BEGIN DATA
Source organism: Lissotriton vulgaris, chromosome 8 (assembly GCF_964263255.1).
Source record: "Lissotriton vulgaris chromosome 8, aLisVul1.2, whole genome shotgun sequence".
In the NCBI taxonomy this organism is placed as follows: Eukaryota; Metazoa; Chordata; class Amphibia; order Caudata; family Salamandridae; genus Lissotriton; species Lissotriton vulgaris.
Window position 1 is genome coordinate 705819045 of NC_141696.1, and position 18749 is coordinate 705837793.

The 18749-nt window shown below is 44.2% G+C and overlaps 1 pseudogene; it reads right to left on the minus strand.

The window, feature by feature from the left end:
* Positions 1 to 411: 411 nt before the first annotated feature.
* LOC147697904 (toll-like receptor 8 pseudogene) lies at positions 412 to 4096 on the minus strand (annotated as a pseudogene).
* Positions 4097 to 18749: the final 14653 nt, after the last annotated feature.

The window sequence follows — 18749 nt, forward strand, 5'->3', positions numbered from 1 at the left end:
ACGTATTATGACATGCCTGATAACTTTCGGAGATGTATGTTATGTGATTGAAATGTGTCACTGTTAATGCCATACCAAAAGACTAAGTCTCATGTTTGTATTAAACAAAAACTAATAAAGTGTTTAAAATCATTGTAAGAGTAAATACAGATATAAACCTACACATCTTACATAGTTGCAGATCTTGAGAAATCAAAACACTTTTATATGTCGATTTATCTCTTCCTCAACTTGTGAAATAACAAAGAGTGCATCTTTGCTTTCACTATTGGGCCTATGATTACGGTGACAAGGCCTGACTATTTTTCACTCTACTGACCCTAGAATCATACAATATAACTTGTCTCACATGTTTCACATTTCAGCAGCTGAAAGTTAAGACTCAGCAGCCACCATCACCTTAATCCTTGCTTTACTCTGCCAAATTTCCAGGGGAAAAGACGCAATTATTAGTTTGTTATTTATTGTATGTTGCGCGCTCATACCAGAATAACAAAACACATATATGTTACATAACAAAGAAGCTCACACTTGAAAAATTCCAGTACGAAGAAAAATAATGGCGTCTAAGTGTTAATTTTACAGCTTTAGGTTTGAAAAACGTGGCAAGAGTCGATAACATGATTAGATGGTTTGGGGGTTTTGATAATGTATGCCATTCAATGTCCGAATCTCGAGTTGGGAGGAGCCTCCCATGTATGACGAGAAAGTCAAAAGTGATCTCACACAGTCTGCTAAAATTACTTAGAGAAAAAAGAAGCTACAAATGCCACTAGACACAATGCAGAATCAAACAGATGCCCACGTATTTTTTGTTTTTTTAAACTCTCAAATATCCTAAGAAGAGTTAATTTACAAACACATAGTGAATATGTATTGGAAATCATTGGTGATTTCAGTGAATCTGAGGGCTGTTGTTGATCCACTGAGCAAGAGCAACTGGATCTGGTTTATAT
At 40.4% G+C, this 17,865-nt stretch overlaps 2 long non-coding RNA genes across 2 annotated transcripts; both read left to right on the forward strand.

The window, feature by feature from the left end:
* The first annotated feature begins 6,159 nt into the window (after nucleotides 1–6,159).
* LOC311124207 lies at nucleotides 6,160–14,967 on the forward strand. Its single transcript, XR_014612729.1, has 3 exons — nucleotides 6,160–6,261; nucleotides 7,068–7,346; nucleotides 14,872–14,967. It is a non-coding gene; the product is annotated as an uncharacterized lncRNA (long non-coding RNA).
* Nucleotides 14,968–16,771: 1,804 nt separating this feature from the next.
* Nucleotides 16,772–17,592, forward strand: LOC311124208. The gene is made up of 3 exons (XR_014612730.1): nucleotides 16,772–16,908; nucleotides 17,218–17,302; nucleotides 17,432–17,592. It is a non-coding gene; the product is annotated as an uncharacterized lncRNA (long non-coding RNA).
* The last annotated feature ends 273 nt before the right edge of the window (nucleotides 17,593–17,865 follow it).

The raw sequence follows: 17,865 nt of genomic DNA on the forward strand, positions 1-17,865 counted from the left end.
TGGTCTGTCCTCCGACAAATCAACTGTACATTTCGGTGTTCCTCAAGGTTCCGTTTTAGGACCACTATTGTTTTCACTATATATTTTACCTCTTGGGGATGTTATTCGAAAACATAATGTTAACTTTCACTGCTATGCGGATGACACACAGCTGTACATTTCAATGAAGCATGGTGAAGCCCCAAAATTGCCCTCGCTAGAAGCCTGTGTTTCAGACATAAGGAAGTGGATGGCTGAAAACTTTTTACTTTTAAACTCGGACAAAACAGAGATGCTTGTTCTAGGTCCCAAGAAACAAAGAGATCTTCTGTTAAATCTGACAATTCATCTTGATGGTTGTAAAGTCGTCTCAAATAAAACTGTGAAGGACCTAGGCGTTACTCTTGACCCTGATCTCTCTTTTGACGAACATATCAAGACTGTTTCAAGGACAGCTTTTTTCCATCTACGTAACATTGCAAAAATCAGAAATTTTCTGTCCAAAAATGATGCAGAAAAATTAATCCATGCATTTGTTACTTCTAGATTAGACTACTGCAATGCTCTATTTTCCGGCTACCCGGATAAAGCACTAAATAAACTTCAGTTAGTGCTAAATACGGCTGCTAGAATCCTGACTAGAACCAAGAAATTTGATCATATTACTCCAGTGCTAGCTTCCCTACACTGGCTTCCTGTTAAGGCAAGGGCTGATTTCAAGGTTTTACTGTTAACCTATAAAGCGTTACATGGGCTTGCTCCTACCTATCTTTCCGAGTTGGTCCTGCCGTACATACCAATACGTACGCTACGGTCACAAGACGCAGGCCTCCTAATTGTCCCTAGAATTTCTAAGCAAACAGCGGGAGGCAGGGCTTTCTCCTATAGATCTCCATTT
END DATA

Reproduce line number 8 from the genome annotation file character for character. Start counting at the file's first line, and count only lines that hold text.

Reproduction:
* LOC147697904 (toll-like receptor 8 pseudogene) lies at positions 412 to 4096 on the minus strand (annotated as a pseudogene).